The latest entry in the Pokèmon franchise, Pokèmon: Let’s Go invites both new and returning players to experience the Kanto region once again, this time in full HD and with beautiful redesigns of a classic Pokèmon region.
Pokèmon Let’s Go is the first main Pokèmon entry to make its way onto the Nintendo Switch and is a somewhat faithful reimagining of the very first title in the series – Pokèmon Yellow. It follows the same story as the original but with key differences. Most notably being that your starter – Eevee or Pikachu is dependent on the version you choose to buy and the introduction of secret techniques that get rid of the dreaded HM moves that could breed HM slaves alongside multiple quality of life changes.
Pokémon: Let’s Go, Pikachu! and Let’s Go, Eevee!: Nintendo Switch [Reviewed]
Developer: Game Freak
Publisher: The Pokémon Company, Nintendo
Release Date: 16 November 2018
Price: £49.99 [Disclosure: Game Copy Purchased by Author]
The gameplay of Let’s Go does see a significant shift in what fans of the core RPG’s are used to as no longer do you battle every wild Pokèmon that you encounter. Instead, when a player encounters a wild Pokèmon they will be faced with a screen somewhat similar to that of Pokèmon Go where the player is simply tasked with throwing the ball using motion controls to capture the Pokèmon. A successful capture rewards players with EXP for their team and also a variety of candies and other items to assist the growth of your Pokèmon.
This is a change that divided a lot of players when it was first announced but as someone who was at first sceptical, I can honestly say that this alteration to the core gameplay really does not stick out as the sore thumb I once thought it would. Instead, this alteration feels surprisingly natural and doesn’t take away from the game at all. If anything it adds to the enjoyment of the game. I often found myself shiny hunting (done by catching multiple of the same Pokèmon in a row without failure) which is something I didn’t do as often in the older games purely because of the fun of wild encounters. Pokèmon now roam through the grass and onto the roads making the game seem all the more natural and really putting the player into the world of Pokèmon like never before.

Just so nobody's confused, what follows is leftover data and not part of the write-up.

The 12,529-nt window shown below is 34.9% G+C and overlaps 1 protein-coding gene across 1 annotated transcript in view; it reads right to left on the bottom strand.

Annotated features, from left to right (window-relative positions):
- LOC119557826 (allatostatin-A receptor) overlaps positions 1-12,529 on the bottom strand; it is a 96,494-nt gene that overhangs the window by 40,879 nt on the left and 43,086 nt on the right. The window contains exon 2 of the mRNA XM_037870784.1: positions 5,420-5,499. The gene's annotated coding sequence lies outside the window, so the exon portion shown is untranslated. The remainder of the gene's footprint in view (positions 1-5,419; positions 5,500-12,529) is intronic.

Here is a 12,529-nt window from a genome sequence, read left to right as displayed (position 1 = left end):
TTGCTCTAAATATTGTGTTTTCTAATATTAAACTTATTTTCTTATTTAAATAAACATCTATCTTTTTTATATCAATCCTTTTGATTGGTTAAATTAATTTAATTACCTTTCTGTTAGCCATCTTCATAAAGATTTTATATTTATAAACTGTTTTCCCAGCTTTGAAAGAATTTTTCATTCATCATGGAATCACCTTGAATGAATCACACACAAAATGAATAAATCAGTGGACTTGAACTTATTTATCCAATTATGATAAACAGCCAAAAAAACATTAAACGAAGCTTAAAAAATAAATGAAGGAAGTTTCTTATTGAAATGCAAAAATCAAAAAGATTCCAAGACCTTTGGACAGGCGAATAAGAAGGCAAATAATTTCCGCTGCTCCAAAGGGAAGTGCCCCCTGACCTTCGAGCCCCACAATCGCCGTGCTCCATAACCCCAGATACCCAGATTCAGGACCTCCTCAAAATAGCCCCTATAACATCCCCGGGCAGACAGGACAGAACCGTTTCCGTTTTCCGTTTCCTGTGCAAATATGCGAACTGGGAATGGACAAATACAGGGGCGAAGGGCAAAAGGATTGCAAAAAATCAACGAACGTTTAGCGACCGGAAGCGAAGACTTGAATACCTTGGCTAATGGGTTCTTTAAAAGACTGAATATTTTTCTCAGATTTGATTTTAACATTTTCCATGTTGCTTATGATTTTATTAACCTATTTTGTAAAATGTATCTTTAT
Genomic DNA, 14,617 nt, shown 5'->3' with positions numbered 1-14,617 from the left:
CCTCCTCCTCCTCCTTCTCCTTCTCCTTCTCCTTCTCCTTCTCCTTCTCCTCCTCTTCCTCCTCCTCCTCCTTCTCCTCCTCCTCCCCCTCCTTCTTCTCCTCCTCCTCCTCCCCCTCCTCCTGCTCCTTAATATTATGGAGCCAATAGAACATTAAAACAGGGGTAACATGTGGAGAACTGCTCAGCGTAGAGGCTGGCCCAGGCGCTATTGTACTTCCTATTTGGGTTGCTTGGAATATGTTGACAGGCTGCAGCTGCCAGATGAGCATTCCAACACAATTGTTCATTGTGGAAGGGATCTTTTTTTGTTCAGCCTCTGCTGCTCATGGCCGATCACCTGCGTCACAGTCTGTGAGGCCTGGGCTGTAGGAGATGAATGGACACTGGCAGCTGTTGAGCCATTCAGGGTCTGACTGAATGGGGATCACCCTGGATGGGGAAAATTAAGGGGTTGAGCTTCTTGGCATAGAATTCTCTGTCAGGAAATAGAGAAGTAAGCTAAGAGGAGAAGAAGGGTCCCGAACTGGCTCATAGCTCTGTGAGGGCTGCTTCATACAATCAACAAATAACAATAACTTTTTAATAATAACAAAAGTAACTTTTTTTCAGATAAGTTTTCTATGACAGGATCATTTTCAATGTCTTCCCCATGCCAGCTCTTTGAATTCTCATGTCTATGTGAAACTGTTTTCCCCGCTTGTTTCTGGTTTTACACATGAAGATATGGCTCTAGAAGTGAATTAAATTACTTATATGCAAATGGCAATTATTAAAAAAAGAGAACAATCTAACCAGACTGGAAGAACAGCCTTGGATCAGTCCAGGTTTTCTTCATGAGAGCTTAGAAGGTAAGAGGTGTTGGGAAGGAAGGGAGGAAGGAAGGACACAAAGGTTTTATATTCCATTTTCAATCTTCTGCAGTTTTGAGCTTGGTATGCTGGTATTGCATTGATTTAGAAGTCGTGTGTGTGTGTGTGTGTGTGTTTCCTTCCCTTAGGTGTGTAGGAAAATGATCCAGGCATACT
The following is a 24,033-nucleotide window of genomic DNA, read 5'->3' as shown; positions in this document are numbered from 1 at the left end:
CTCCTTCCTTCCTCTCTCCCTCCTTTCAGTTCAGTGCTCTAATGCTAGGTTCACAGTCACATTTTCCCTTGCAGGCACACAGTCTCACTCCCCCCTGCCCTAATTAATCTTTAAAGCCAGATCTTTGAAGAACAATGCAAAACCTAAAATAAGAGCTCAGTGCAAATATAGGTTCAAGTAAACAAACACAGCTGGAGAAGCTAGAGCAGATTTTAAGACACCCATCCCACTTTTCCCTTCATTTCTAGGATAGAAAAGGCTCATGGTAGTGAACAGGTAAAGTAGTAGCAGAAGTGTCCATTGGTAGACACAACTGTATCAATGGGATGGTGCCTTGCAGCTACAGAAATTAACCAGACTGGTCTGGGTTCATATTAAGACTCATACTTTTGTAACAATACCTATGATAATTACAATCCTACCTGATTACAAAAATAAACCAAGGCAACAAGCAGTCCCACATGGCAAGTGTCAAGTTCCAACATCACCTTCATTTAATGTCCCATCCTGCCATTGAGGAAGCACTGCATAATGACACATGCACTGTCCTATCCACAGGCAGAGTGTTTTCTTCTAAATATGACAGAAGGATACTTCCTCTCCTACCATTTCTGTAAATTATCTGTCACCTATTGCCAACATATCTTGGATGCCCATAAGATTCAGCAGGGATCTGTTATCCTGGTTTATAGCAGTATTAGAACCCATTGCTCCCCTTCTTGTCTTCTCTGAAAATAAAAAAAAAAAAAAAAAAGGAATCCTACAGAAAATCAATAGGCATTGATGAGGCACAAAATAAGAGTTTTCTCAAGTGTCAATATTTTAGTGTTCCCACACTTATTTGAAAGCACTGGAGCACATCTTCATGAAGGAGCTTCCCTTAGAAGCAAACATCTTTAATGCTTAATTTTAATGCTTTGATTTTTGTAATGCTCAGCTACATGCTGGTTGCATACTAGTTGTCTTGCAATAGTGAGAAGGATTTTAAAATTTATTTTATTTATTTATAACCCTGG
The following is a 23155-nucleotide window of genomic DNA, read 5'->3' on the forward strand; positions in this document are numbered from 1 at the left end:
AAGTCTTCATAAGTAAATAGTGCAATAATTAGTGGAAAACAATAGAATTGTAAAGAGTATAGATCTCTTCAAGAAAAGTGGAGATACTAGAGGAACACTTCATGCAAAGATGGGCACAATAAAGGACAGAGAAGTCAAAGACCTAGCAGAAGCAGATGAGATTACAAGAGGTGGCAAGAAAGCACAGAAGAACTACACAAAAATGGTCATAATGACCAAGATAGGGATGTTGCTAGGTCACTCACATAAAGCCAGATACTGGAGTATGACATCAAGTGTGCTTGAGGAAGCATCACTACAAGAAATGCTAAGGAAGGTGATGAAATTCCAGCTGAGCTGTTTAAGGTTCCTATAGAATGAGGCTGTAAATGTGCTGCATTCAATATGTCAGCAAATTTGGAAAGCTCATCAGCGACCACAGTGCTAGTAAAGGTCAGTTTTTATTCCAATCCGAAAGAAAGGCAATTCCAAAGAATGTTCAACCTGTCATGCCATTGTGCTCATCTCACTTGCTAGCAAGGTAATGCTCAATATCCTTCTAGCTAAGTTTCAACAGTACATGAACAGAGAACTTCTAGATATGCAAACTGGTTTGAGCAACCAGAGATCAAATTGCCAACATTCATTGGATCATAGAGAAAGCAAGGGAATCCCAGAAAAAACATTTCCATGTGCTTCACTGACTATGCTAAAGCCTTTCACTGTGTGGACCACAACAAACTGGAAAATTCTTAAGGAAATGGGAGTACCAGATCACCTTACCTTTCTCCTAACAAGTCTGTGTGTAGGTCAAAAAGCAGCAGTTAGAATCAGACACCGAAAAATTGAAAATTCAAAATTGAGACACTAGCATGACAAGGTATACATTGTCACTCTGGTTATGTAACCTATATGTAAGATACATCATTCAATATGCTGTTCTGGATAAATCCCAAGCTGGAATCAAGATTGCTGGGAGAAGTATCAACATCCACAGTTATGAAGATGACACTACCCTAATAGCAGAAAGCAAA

That’s not to say that battles are gone altogether, trainers still remain en route to your goals to battle alongside the introduction of Coach Trainers – all-new optional “mini-bosses” – that will appear throughout your quest. Gyms and the Pokèmon League remain all the same in a gameplay sense, it’s simply the reinvention of wild encounters that has changed and you can’t fault the game for it at all. With epic cutscenes for Legendary Pokèmon encounters that you can simply stumble across just by exploring locations, this is the most fun I’ve had playing a core Pokèmon title since Pokèmon Diamond.
Based on which version of the game you choose to buy, your partner Pokèmon will be either Pikachu or Eevee and this is not just a character that gets added to your party, this is a companion that will travel alongside you for your entire journey, a Pokèmon you can interact with whenever you like and one that carries with it emotion and a personality. I had the Pikachu version of the game and that, of course, meant Pikachu was alongside me in every situation including the cutscenes and all of his voice lines and playful expressions just made every moment feel that much better whilst playing. For once in a core Pokèmon RPG, the player feels as if they are part of a true story and for the first time feel as if they’re a character that truly matters with the all-new aforementioned cutscenes.
Alongside your Partner Pokèmon adding that extra layer of emotion they also are the source of the player’s “Secret Techniques”, these are essentially the HM’s veteran players all know and well, hate. HM slaves are now a thing of the past with Secret Techniques not even needing move slots and just all being learned by your Partner Pokèmon it means your movesets for each Pokèmon are now completely open, allowing you to tailor them to your own desires and build that dream team to take online… kind of.